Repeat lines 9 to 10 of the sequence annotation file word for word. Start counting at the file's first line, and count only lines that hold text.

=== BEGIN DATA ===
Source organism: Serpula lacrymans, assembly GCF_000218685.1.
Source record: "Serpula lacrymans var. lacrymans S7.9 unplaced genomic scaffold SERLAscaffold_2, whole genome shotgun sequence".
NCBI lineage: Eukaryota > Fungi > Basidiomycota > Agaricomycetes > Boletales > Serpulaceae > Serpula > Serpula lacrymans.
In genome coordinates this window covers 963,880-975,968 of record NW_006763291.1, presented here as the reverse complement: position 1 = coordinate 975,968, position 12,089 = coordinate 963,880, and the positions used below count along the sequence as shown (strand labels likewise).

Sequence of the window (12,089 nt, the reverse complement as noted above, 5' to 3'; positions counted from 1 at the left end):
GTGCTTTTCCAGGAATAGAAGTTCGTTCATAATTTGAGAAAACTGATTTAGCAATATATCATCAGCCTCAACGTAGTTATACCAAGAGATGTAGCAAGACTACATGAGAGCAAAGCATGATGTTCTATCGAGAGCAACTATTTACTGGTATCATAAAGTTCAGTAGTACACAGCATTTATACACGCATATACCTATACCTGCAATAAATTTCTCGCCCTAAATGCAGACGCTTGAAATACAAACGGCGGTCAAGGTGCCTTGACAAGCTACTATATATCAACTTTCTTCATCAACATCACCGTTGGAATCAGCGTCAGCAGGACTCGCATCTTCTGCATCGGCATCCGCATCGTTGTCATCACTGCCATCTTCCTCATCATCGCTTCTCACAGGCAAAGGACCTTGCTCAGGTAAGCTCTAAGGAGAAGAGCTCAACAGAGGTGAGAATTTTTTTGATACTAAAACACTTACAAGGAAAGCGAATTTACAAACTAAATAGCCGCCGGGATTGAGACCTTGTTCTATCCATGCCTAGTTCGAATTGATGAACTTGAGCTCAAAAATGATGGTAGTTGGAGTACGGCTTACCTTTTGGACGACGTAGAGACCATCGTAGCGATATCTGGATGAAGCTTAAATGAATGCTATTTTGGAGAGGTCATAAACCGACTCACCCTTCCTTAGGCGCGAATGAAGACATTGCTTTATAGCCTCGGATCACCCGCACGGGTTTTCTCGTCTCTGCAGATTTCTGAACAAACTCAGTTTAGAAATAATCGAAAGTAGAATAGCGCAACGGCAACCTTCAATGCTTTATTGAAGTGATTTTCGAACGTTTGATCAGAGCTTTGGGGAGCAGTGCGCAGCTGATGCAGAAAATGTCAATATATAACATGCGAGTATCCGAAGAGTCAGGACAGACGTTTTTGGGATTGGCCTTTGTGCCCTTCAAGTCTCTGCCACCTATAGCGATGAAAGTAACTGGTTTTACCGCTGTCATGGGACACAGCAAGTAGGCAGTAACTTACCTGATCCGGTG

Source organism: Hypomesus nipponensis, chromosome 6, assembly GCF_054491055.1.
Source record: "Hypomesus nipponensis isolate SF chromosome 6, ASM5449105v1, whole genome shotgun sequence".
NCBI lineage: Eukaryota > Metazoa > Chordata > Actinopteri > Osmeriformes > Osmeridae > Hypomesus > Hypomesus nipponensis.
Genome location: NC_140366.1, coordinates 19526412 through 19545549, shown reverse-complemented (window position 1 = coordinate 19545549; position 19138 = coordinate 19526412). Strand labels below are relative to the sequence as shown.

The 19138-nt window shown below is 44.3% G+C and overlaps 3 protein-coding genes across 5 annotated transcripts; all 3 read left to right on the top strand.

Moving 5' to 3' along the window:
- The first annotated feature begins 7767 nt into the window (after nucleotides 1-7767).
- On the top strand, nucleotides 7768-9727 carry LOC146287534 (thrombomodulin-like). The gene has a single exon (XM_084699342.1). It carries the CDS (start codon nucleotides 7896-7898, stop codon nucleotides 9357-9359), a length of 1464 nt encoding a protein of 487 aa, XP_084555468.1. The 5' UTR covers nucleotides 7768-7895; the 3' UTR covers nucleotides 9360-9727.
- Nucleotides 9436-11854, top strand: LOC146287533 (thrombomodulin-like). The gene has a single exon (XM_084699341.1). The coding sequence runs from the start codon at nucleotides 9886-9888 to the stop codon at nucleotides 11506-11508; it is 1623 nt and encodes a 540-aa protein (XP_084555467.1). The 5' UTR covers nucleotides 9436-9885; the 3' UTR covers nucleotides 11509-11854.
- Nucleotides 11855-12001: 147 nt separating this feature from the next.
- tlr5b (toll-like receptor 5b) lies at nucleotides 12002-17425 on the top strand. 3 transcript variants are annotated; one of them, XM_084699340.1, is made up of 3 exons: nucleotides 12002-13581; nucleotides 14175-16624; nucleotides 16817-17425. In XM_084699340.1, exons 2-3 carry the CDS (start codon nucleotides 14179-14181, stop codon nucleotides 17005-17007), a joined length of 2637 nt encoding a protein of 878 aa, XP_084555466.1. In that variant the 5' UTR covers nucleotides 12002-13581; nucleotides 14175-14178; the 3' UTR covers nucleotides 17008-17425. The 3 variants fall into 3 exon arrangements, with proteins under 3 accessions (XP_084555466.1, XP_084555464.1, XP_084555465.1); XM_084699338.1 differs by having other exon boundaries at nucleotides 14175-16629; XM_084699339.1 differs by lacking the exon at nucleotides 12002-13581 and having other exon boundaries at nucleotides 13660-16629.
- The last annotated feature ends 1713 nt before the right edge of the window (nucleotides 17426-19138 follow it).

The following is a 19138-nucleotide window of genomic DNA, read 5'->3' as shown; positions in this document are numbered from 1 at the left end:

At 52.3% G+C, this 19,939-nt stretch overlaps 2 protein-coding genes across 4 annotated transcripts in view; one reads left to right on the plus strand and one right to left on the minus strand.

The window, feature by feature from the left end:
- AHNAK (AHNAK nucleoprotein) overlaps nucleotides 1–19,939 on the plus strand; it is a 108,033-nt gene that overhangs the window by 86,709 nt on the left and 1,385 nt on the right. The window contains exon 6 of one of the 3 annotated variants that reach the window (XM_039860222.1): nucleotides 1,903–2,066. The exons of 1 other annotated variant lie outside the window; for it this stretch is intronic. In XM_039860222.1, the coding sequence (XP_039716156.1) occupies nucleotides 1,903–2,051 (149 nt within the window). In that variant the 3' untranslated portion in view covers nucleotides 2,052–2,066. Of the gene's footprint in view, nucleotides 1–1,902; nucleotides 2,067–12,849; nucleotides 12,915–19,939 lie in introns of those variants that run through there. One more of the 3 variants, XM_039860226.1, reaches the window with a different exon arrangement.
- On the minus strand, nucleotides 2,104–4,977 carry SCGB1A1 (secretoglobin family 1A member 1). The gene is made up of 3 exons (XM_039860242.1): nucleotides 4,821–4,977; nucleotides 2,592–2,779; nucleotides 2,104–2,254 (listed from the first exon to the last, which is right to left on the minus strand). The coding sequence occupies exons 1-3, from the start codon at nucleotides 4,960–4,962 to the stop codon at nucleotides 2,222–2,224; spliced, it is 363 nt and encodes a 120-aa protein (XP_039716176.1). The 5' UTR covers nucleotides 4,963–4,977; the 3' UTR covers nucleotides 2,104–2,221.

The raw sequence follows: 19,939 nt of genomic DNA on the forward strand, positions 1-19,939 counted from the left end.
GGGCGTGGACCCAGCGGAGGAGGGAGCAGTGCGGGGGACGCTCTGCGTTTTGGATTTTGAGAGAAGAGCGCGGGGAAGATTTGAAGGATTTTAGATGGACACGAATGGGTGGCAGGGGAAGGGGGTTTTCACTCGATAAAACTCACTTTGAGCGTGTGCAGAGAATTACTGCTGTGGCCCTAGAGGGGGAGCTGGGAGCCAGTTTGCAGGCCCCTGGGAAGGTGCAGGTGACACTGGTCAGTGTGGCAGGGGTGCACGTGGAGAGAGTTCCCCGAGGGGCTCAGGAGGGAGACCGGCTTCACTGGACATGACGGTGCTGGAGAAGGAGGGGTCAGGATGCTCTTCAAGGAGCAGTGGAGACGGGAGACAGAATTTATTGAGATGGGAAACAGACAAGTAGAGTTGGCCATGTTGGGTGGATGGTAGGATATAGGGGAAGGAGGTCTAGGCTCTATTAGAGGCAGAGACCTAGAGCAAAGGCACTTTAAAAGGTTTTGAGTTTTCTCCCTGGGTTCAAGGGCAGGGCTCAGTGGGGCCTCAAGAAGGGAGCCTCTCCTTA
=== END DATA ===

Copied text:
NCBI lineage: Eukaryota > Metazoa > Chordata > Actinopteri > Osmeriformes > Osmeridae > Hypomesus > Hypomesus nipponensis.
Genome location: NC_140366.1, coordinates 19526412 through 19545549, shown reverse-complemented (window position 1 = coordinate 19545549; position 19138 = coordinate 19526412). Strand labels below are relative to the sequence as shown.